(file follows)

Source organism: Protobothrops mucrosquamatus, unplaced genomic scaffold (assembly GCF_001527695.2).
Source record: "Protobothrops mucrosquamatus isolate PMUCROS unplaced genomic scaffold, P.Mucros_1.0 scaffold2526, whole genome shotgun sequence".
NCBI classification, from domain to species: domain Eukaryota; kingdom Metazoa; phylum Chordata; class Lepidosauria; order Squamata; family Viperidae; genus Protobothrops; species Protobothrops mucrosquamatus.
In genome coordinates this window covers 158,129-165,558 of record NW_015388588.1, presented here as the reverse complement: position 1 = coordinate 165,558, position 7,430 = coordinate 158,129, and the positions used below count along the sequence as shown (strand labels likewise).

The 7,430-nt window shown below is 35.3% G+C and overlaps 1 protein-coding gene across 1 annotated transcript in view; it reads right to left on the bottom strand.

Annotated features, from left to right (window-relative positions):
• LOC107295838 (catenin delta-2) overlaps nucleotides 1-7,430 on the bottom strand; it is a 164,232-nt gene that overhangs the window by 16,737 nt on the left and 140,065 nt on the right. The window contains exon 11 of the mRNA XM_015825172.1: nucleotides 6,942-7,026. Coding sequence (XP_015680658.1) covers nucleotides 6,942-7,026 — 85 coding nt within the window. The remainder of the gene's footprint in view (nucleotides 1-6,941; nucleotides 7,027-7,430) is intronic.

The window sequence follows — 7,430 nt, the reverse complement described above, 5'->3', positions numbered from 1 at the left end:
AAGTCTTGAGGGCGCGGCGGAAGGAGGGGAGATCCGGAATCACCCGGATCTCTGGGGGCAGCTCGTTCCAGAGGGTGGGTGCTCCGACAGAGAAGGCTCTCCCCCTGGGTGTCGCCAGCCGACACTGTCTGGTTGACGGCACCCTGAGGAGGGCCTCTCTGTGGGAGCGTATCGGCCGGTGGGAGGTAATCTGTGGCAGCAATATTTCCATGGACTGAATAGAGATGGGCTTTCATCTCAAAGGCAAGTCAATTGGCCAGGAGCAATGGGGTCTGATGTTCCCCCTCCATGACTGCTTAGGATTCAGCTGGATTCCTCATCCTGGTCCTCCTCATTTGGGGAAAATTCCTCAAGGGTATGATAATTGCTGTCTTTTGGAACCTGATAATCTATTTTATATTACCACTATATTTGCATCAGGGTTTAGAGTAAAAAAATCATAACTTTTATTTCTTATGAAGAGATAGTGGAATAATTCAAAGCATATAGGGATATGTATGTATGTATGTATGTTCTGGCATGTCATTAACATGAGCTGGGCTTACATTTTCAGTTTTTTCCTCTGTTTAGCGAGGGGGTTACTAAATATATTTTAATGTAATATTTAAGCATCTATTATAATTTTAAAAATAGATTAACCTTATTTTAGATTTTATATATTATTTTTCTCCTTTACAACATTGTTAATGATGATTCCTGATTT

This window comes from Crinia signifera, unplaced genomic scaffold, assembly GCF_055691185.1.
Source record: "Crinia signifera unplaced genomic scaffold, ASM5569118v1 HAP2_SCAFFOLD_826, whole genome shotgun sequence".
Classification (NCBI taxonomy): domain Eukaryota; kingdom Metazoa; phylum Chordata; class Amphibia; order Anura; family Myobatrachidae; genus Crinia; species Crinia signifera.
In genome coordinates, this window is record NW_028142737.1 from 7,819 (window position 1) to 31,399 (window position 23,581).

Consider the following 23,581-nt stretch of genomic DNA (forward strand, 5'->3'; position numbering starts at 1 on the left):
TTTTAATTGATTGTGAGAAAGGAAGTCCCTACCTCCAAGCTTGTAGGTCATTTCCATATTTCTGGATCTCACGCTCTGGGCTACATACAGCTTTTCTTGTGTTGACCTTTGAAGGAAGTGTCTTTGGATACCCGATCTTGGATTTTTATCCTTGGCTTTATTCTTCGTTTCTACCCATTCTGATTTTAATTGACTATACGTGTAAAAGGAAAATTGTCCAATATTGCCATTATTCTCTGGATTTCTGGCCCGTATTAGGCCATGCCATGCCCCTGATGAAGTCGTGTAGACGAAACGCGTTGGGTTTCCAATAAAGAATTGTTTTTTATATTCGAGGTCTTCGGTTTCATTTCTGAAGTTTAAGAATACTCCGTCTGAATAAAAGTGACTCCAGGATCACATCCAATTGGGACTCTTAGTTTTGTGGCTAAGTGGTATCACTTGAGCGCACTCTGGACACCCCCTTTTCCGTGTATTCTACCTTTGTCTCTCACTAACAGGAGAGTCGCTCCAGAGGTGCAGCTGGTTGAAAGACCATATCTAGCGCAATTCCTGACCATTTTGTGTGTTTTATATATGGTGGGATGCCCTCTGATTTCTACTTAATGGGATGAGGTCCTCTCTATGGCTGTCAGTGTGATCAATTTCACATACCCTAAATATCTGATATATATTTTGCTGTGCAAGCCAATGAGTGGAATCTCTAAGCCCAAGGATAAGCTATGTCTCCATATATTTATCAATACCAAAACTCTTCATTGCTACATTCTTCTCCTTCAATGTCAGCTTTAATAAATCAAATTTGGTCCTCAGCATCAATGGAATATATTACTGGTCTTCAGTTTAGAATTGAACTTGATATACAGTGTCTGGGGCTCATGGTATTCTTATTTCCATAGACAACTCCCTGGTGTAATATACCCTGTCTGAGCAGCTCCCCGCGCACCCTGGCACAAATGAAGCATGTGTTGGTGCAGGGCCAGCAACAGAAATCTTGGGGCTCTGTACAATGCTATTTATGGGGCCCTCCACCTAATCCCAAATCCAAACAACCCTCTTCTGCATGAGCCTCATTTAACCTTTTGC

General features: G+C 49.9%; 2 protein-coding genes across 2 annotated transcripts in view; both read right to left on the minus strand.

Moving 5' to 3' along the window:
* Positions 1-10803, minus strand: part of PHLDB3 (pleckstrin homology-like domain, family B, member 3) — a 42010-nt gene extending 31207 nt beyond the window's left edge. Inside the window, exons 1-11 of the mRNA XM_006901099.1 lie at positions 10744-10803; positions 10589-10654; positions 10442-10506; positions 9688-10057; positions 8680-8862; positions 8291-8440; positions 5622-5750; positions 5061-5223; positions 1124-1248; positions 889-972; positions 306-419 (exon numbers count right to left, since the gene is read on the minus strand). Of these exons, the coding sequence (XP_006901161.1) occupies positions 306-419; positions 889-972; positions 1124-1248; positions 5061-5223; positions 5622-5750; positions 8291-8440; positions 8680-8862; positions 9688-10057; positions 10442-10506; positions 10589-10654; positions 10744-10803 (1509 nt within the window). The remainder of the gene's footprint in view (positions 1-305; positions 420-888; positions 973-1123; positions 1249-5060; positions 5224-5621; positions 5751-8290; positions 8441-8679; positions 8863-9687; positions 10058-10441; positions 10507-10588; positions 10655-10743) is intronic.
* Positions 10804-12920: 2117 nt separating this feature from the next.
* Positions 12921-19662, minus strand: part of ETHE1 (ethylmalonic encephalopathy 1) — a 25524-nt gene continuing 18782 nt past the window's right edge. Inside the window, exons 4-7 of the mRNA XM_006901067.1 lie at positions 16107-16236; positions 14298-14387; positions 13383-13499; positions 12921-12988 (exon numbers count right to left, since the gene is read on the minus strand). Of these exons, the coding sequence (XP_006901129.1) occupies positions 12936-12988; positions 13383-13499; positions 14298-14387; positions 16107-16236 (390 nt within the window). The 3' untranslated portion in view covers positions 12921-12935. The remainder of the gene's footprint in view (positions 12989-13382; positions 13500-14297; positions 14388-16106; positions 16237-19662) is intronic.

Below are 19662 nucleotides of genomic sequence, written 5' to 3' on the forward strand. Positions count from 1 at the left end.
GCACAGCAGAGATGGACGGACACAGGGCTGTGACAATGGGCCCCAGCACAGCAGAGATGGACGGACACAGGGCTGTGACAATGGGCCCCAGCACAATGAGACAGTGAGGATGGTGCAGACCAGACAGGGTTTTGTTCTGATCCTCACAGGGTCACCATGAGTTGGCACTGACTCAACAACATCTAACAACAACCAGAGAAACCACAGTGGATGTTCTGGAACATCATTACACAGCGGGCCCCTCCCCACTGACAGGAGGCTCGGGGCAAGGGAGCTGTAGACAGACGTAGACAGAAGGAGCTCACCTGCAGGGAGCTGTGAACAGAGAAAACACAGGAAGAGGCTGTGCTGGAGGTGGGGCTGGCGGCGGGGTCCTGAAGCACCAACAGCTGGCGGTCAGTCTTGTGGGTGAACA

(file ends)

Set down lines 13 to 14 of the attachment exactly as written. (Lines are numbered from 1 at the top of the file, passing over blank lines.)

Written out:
In genome coordinates, this window is record NW_028142737.1 from 7,819 (window position 1) to 31,399 (window position 23,581).

Consider the following 23,581-nt stretch of genomic DNA (forward strand, 5'->3'; position numbering starts at 1 on the left):